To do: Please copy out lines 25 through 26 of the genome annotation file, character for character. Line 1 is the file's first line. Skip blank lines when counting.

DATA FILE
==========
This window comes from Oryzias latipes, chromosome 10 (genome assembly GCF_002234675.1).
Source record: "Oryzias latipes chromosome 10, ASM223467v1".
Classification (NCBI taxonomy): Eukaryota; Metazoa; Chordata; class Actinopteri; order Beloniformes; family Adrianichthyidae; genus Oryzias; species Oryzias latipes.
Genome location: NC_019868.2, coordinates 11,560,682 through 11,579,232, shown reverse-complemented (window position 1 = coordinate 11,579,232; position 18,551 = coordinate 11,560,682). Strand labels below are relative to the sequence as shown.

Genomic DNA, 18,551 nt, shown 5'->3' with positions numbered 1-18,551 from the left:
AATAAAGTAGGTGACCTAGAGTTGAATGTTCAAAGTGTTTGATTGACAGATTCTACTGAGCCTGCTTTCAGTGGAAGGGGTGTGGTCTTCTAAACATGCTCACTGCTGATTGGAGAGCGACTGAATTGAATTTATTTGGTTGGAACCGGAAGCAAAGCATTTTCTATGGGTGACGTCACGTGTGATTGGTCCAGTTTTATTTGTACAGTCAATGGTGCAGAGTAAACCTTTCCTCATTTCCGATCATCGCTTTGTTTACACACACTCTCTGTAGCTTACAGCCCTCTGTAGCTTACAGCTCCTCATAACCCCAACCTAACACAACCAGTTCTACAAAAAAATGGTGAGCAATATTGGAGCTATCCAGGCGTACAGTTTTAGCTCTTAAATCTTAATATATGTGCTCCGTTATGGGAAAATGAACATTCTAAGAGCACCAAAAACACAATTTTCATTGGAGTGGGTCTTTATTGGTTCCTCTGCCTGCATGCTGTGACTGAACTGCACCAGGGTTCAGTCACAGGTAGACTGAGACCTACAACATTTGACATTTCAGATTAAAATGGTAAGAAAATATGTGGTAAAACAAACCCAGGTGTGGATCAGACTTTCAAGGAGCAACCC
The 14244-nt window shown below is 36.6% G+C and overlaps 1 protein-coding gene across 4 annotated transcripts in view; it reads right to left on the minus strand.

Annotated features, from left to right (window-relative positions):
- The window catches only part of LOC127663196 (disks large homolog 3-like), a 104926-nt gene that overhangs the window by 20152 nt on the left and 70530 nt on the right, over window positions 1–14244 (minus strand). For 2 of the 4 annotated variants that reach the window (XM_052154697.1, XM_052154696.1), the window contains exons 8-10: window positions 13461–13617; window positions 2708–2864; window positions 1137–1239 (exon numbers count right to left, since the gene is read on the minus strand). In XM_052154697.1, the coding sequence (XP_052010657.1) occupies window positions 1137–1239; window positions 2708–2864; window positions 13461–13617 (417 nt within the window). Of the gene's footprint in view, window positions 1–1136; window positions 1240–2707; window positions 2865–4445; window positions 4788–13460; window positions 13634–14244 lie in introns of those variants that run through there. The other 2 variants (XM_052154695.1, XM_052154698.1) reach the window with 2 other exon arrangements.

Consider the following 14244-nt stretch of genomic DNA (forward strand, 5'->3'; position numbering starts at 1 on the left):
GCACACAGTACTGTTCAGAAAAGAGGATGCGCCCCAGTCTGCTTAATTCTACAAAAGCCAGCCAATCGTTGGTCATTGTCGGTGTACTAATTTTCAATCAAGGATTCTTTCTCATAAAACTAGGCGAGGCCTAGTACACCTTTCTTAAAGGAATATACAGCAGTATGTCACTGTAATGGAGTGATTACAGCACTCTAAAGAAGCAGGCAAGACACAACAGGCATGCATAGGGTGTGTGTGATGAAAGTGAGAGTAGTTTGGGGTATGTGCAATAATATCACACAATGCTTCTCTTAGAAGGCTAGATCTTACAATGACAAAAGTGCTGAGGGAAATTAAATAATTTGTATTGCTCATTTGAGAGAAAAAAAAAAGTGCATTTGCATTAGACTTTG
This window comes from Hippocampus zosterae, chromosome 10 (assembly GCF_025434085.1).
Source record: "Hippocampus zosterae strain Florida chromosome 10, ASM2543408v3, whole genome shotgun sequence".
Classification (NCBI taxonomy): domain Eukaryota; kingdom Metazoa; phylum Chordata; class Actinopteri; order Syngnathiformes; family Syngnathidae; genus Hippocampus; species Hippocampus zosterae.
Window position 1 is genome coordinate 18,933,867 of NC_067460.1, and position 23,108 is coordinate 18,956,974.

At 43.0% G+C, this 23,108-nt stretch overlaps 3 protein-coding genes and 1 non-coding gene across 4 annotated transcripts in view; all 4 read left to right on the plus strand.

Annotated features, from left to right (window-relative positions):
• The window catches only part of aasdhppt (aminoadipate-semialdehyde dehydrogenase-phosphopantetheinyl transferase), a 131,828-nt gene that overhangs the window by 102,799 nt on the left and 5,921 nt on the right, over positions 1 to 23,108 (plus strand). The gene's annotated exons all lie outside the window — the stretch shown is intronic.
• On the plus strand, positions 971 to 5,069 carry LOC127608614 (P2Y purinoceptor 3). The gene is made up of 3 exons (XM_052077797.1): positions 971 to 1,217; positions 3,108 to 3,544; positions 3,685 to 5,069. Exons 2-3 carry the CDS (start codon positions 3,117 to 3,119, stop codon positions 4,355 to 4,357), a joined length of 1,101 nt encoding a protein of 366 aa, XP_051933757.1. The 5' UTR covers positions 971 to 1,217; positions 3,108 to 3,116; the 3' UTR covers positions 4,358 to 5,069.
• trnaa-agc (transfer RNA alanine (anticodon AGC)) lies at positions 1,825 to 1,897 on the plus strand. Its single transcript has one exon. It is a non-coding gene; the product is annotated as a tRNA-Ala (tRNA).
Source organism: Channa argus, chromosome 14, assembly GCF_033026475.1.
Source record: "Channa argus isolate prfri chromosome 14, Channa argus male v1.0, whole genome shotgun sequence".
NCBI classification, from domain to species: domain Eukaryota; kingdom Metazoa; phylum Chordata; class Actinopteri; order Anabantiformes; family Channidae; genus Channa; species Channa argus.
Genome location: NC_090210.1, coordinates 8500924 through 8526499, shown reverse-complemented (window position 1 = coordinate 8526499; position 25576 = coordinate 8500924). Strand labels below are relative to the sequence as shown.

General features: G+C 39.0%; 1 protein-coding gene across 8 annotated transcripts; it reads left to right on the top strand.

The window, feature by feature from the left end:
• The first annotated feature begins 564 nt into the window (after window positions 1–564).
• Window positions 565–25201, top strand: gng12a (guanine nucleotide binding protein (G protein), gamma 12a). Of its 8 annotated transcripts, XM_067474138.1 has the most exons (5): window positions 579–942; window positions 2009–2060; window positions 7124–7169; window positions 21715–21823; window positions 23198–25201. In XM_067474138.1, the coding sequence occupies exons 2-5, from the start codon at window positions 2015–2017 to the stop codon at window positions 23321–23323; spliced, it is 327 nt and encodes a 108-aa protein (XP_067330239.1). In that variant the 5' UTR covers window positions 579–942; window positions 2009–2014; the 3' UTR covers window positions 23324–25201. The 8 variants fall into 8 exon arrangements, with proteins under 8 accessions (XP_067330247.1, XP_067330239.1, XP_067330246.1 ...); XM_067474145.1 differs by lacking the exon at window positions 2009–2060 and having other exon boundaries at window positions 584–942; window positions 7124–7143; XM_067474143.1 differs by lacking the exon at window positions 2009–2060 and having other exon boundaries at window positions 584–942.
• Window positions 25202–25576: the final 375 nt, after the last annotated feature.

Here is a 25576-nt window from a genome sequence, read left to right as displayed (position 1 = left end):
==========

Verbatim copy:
General features: G+C 39.0%; 1 protein-coding gene across 8 annotated transcripts; it reads left to right on the top strand.

The window, feature by feature from the left end: